Libby Grandy

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Articles on Aging


Old Woman in the Mirror

(Published: Mature Living, 2003/Chicken Soup for the Soul, September 2011)


When I retired at 64 years of age, I had no idea how interesting growing old was going to be.  I was just happy to wake up every morning, knowing I didn't have to go to work.  Neither did I think of myself as elderly until a newspaper article regarding a 60-year-old woman referred to her as "an elderly woman." 


When I read those words, I remembered a dear friend who had once told me that when she accidentally caught sight of herself, she would wonder, "Who is that old woman in the mirror?"   She had the spirit and the heart of a young woman until she died at 89 years of age.  Neither of us ever thought of her as elderly. 


I was fortunate in my youth to have good friends who were thirty or forty years older than myself.  I saw them grow old so gracefully, so beautifully that I never thought of them as elderly.  They were my mentors, my polestars, my inspiration to live a long and fulfilling life.   


So what is this aging business?  Am I in denial because I feel no different than I did thirty years ago?  When I look in the mirror, I don't exactly see an old woman but neither do I see the woman I know myself to be.  But then, does the mirror ever reflect our inner selves? 


I have decided the mirror is not the culprit.  It is modern society's perception of old age.  There is a certain stigma to growing old in today's world.   If we are retired, our value to society is questioned.  Unfortunately, many buy into that theory.  But not all of us!


I find myself excited for the first time in many years, because I am finally free to be as young as I feel.  I have no job to define me, no boss to direct me, no career goals to achieve.  I can call, e-mail and visit friends, spend time with beloved children and grandchildren, read for hours at a time, get involved in projects that help others or just do nothing.   I can spend as much time in prayer, meditation and contemplation that I choose.   I can dance around the house to my favorite music but please don't spread that around.  Senility is another of society's concerns.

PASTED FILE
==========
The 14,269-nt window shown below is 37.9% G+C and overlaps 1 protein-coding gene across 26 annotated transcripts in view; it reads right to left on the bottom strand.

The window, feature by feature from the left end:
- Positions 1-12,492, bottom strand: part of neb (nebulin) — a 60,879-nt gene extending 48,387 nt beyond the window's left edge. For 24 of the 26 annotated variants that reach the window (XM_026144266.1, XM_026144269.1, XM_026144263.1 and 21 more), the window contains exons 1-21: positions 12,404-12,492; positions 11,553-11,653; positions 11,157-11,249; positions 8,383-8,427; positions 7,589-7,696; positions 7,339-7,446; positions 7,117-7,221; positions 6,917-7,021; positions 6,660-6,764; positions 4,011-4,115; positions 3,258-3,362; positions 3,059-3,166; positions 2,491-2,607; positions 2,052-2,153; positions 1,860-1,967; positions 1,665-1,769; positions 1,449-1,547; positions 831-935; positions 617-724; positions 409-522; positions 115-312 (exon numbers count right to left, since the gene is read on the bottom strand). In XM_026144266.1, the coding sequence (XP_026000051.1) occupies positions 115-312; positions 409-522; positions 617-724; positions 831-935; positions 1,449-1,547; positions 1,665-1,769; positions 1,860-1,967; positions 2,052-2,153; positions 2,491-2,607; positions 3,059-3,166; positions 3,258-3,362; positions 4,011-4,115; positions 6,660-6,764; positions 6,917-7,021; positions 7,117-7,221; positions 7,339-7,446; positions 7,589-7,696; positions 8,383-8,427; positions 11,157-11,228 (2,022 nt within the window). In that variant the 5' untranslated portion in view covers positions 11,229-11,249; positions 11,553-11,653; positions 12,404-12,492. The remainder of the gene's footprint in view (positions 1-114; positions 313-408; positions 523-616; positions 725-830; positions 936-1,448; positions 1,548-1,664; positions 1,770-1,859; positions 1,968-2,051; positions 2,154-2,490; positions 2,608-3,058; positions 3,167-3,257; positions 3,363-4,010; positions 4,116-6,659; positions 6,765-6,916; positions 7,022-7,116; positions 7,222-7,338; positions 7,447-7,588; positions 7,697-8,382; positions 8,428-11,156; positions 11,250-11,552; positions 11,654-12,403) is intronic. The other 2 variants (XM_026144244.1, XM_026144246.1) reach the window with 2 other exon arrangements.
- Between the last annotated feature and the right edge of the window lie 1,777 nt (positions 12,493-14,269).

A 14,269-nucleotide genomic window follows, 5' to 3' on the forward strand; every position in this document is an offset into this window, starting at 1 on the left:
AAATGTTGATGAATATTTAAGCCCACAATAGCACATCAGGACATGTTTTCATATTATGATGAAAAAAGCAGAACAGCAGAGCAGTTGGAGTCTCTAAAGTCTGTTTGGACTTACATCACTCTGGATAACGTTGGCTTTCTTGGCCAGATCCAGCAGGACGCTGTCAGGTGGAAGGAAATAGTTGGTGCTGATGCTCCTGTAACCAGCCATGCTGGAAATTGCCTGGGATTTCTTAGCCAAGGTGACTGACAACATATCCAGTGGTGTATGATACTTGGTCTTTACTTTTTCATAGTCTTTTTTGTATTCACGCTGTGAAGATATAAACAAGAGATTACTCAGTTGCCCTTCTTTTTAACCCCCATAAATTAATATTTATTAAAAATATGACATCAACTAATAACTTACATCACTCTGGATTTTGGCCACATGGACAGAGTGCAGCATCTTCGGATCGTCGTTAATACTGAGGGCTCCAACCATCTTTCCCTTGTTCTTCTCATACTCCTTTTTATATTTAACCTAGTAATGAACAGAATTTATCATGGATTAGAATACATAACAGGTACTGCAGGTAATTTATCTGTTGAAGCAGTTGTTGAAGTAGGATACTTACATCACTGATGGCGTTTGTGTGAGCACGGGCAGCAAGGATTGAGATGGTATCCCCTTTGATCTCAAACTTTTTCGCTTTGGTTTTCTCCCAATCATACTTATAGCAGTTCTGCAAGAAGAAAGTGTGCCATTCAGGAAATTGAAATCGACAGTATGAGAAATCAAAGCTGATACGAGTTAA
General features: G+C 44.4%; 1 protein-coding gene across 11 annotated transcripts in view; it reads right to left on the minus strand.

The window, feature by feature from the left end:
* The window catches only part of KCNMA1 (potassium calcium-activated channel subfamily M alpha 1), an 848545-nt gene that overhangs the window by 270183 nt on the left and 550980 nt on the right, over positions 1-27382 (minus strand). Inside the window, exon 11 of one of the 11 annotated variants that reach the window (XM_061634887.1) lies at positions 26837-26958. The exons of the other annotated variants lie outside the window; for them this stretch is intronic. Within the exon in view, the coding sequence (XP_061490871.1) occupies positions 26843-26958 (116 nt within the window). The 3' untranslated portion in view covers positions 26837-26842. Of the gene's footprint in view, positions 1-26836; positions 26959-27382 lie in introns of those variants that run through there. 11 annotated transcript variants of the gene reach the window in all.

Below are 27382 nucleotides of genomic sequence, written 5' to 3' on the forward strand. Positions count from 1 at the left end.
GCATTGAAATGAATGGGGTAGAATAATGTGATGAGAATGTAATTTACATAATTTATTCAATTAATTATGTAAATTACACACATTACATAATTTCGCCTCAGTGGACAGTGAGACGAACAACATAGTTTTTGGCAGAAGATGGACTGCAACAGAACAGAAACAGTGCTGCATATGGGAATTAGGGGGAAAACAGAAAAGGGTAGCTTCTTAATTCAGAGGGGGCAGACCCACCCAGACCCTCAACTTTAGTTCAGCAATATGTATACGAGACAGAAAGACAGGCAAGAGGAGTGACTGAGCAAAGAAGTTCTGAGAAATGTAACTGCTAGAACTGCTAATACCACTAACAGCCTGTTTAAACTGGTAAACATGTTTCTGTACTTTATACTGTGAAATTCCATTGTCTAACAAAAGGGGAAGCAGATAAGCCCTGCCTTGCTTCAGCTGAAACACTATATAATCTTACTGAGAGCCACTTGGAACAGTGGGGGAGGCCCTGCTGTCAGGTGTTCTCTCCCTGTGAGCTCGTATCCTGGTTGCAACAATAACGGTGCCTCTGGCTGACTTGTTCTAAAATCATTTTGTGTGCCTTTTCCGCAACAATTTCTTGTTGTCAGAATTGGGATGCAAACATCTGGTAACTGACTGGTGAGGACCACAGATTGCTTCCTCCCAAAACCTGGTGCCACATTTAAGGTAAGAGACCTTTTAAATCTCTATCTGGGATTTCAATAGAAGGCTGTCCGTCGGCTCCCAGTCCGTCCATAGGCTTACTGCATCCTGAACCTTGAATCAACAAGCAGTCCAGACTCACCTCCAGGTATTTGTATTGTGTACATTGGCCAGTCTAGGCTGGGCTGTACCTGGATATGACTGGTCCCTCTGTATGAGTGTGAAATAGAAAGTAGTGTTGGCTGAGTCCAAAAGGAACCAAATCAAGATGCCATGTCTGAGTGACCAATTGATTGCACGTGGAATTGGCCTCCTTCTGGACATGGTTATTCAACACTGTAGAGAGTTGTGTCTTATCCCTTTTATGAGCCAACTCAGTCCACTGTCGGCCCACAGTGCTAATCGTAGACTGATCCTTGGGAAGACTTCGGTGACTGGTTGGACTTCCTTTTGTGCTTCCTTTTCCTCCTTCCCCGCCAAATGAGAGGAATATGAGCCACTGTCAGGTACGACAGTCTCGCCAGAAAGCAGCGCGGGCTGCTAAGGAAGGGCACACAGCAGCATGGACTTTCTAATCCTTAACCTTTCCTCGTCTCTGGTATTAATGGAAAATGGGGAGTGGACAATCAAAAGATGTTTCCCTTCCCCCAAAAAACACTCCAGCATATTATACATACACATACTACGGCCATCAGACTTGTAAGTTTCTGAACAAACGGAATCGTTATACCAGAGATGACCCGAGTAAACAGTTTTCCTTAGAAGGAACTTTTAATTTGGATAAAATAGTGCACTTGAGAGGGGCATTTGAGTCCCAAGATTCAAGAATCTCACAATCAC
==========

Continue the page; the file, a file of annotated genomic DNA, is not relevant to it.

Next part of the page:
I do acknowledge that my husband and I have an occasional "senior moment" which we joke about.   A few months ago, I was writing a check at Walmart (having also shopped at Kmart and Target).  It took me a moment to recall which store I was in, and I teasingly said to my husband, "Where am I?'   Having a slight hearing problem in one ear, he looked at his watch and responded, "It's almost 5:00 o'clock."  We laughed so hard that we had to lean against one another.  The clerk looked a little nervous.


It is not my intention to play down the seriousness of those who do suffer with physical, mental or emotional problems.  Having worked with Hospice, I have great compassion for those who bravely face the end of their life under difficult circumstances.


Neither do I deny that on a more superficial level, I now make different choices—shopping particularly.  The woman who once wore uncomfortable shoes and control-top pantyhose has died.  Please don't mourn that woman.  She has found heaven right here on earth in comfortable, but hopefully still attractive attire.


I can understand why the young ignore the rather obvious fact that they will one day grow old and die.  I would like to reassure them, however, that the person who lives in the now young body will be the same person, if somewhat wiser and with less baggage, in an older body.  An important bonus is thrown in for good measure.  With age comes a marvelous freedom from caring about what other people think of you and from trying to live up to their expectations. 


I don't know if this last phase of my life will last a few months or many years.   It is the not knowing that makes each day special.  Of course, we didn't know how long we were going to live when we were younger either, but we didn't know that we didn't know.   We were too busy living.


Since I am goal oriented, I chose a new goal when I retired.  I decided to be too busy living to dwell on what the rest of the world is focused on—my age, my deteriorating body, my uselessness in a fast-moving modern society.  I want to give of myself to life, to my family and friends.  I want to learn new things, explore new possibilities.  I want to be involved in helping others open their hearts.


So call me elderly if you like but be careful how you refer to others.  Words have power.  Choose them carefully.


I once read that people may not remember exactly what you did, or what you said, but they will always remember how you made them feel.